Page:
Bank of Japan (BoJ)

BoJ maintains interest rate and core inflation forecasts


BOJ Latest Analysis

April meeting review

March meeting review

BoJ ends negative interest rate era, scraps YCC

Following the conclusion of its two-day monetary policy meeting on Tuesday, the Bank of Japan (BoJ) board members decided to lift the interest rate by 10 basis points (bps) from -0.1% to 0% for the first time since 2007. The central bank ended a negative interest rate era that began in 2016. The decision was in line with the market expectations.

January meeting review

Breaking: Bank of Japan maintains policy settings and forward guidance unchanged

The Bank of Japan (BoJ) board members decided to make no changes to their current policy settings, following its January monetary policy review meeting on Tuesday. The Japanese central bank held the interest rate and 10-year JGB yield target steady at -10bps and 0% respectively. The BoJ maintains its yield curve control (YCC) policy of allowing 10-year government bond yields to move up to around 1.0%.

October meeting review

Bank of Japan stands pat, re-defines YCC cap

The Bank of Japan (BoJ) board members decided to leave their current policy settings unadjusted, following its October monetary policy review meeting. The Japanese central bank maintained the interest rate and 10-year JGB yield target at -10bps and 0% respectively.

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Big Picture

What is the BOJ?

The Bank of Japan (BoJ) is the central bank of Japan. It is a juridical person established based on the Bank of Japan Act (hereafter the Act), and is not a government agency or a private corporation.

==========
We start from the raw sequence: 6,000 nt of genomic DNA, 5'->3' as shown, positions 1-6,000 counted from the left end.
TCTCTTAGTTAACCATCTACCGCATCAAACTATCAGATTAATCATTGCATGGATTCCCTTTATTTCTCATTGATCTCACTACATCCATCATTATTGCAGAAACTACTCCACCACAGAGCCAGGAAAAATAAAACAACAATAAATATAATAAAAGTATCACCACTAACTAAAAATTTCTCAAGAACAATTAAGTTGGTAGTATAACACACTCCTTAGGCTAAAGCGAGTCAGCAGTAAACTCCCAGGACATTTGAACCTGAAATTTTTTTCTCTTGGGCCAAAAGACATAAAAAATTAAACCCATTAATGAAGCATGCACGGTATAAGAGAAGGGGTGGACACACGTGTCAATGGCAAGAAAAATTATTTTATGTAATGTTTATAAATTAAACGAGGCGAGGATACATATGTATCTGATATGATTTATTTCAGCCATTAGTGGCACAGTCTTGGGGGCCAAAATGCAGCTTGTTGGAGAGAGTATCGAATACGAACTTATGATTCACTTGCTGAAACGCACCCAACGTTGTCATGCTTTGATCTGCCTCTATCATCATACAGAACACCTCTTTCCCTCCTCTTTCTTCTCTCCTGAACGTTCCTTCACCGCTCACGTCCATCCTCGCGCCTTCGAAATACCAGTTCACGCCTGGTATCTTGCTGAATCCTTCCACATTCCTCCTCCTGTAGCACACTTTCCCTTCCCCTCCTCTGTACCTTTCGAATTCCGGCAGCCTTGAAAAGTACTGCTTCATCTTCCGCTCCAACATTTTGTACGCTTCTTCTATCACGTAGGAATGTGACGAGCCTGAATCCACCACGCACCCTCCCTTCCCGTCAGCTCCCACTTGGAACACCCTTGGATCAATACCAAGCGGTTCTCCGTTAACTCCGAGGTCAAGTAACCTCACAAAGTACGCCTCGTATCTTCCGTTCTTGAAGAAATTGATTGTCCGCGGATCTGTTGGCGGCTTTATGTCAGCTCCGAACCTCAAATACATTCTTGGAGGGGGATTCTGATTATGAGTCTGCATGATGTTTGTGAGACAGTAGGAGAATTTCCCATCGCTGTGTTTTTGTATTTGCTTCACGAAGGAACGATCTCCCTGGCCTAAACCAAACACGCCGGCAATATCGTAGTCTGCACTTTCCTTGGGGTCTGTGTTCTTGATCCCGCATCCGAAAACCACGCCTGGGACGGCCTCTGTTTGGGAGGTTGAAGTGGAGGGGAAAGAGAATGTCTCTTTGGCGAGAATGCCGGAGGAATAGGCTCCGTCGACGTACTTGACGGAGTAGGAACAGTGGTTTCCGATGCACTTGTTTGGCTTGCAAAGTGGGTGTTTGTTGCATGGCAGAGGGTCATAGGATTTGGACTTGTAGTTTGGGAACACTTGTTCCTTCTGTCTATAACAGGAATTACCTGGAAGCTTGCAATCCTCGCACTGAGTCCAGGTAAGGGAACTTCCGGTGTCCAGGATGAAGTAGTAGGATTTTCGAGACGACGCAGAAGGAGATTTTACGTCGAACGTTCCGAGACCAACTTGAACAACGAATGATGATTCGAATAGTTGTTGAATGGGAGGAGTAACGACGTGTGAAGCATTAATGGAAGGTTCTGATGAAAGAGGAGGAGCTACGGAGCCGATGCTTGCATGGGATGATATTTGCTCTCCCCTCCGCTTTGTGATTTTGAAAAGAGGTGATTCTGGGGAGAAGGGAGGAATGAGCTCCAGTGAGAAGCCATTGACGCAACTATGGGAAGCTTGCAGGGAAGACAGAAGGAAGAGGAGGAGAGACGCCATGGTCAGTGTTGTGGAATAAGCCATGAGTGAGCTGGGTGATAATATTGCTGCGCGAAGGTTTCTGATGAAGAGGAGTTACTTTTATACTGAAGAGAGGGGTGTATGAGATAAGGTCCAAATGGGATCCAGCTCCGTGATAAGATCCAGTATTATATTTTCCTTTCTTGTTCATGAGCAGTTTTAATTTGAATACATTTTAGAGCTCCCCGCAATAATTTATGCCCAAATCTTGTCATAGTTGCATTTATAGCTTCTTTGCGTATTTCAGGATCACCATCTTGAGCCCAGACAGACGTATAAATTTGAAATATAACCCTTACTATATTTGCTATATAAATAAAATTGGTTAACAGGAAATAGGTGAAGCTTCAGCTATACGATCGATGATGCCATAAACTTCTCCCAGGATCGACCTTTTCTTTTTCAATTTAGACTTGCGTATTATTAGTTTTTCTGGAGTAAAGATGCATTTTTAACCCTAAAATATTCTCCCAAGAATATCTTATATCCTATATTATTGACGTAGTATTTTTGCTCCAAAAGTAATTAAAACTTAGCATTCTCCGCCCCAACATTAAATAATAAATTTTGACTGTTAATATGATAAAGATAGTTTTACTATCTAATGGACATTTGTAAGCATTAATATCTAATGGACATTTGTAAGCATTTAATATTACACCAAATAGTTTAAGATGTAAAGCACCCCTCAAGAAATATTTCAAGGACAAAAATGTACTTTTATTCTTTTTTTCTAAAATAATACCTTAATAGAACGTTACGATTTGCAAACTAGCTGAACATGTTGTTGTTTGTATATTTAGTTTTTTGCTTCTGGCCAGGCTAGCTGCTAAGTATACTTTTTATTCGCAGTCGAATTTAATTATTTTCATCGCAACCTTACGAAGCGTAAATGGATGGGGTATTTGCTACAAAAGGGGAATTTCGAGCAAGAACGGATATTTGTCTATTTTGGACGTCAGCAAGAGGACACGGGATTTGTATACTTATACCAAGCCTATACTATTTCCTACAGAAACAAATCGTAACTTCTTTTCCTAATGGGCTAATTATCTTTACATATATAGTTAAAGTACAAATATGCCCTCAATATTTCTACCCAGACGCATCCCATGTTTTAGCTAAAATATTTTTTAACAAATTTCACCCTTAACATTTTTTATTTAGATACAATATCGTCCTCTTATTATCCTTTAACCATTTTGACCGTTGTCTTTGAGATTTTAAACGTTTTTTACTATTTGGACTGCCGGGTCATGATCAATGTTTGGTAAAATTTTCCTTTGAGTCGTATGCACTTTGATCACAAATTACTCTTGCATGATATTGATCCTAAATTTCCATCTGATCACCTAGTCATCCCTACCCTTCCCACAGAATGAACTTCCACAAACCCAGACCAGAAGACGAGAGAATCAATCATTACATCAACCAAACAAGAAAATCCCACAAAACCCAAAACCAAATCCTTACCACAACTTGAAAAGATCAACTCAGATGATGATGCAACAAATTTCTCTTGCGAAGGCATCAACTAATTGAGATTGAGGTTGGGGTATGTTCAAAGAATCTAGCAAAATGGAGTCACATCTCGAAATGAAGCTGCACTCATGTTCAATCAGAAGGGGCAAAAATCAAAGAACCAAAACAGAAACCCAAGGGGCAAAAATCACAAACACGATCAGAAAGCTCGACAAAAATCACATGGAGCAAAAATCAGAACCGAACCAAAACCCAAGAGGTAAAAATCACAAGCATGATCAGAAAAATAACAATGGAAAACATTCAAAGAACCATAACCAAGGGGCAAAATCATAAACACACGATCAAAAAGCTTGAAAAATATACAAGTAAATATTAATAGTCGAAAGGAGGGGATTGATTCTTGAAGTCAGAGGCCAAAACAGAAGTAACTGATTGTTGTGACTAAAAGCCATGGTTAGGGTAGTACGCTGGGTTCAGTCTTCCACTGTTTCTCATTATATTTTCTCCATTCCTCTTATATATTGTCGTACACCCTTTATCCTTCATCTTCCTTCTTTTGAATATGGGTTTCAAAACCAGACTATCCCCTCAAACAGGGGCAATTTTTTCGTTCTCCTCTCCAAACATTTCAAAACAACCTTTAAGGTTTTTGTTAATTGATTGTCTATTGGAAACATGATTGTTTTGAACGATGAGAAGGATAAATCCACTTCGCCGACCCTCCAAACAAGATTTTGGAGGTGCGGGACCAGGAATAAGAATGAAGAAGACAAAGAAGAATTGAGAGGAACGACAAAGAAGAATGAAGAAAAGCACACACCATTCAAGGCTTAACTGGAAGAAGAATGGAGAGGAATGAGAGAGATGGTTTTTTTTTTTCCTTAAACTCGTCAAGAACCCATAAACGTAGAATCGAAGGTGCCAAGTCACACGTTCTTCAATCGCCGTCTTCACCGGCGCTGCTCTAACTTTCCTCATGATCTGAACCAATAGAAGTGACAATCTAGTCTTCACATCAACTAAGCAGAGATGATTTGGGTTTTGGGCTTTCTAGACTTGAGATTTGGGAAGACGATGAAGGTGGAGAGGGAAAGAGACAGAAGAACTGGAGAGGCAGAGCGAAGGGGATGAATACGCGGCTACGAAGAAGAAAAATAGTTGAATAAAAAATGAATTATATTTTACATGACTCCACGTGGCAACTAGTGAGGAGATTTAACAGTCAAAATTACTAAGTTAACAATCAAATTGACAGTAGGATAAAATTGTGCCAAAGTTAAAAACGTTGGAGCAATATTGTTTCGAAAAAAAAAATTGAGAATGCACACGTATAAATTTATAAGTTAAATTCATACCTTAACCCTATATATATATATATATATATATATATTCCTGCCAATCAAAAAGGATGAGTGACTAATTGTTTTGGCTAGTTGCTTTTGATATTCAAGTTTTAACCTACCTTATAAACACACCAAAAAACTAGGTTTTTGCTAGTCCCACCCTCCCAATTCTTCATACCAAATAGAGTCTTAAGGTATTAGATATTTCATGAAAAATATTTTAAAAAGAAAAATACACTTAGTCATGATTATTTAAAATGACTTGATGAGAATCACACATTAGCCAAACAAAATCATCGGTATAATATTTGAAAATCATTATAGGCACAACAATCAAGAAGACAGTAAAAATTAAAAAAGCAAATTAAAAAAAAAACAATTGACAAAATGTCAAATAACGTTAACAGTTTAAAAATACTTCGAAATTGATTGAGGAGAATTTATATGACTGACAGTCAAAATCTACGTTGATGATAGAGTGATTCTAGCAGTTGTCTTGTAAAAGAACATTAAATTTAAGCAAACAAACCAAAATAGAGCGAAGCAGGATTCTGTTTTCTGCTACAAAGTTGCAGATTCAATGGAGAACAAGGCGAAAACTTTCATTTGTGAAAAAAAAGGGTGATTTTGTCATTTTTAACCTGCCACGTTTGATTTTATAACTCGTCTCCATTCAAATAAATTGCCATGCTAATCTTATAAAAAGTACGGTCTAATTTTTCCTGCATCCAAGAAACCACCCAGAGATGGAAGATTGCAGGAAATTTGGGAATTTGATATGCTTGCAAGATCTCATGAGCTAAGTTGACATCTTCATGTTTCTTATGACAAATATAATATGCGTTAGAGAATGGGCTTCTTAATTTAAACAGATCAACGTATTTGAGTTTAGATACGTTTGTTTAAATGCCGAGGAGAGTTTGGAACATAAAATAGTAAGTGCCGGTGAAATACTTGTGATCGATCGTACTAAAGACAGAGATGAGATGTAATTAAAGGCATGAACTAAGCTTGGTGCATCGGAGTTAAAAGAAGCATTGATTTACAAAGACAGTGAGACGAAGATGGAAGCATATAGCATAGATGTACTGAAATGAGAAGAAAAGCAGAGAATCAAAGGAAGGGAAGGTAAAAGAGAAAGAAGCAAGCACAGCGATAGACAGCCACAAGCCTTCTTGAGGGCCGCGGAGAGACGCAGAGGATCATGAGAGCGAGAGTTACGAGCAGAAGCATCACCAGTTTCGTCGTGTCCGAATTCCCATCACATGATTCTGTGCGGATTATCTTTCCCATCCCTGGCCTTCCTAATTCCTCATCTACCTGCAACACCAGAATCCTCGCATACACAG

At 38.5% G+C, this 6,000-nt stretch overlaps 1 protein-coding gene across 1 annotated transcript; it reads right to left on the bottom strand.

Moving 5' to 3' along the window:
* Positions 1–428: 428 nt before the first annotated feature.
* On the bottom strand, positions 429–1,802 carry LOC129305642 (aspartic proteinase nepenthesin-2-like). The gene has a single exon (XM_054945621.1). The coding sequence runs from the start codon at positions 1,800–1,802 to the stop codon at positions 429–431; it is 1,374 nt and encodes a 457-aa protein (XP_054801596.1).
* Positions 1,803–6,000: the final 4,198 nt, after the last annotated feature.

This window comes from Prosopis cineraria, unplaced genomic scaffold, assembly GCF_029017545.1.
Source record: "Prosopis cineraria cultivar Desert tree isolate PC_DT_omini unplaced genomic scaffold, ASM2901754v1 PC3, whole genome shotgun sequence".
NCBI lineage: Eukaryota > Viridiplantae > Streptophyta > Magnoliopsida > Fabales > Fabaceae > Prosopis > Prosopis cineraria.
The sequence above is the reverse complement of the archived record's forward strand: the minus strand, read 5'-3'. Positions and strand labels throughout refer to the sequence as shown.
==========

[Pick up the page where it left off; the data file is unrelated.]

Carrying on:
POLICY BOARD. The Policy Board is established as the Bank's highest decision-making body. The Board determines the guideline for currency and monetary control, sets the basic principles for carrying out the Bank's operations, and oversees the fulfillment of the duties of the Bank's officers, excluding Auditors and Counsellors.

HISTORY. The Bank of Japan was established under the Bank of Japan Act (promulgated in June 1882) and began operating on October 10, 1882, as the nation's central bank. The Bank was reorganized on May 1, 1942 in conformity with the Bank of Japan Act (hereafter the Act of 1942), promulgated in February 1942. The Act of 1942 strongly reflected the wartime situation: for example, Article 1 stated the objectives of the Bank as "the regulation of the currency, control and facilitation of credit and finance, and the maintenance and fostering of the credit system, pursuant to national policy, in order that the general economic activities of the nation might adequately be enhanced." The Act of 1942 was amended several times after World War II. Such amendments included the establishment of the Policy Board as the Bank's highest decision-making body in June 1949. The Act of 1942 was revised completely in June 1997 under the two principles of "independence" and "transparency." The revised act (the Act) came into effect on April 1, 1998.

Who is BOJ's president?

Kazuo Ueda was born in Makinohara, Japan, on September 20 in 1951. He is the 32nd and current Governor of the Bank of Japan (BoJ). He is a professor and the dean of the business department at Kyoritsu Women's University in Tokyo and the external director at JGC Holdings Corp, an engineering company and at the state-owned Development Bank of Japan.

The 71-year-old is widely seen as an expert on monetary policy but is seen as a surprise appointment by analysts. He was not even considered a dark-horse candidate. Ueda wasn’t really on their radar because the BOJ governor job has traditionally been assumed by a long-serving Finance Ministry bureaucrat or central bank official. He is the first academic economist to lead the BOJ in the post-World War II era.

Kazuo Ueda


Ueda on his Wikipedia's profile

the world interest rates table

The World Interest Rates Table reflects the current interest rates of the main countries around the world, set by their respective Central Banks. Rates typically reflect the health of individual economies, as in a perfect scenario, Central Banks tend to rise rates when the economy is growing and therefore instigate inflation.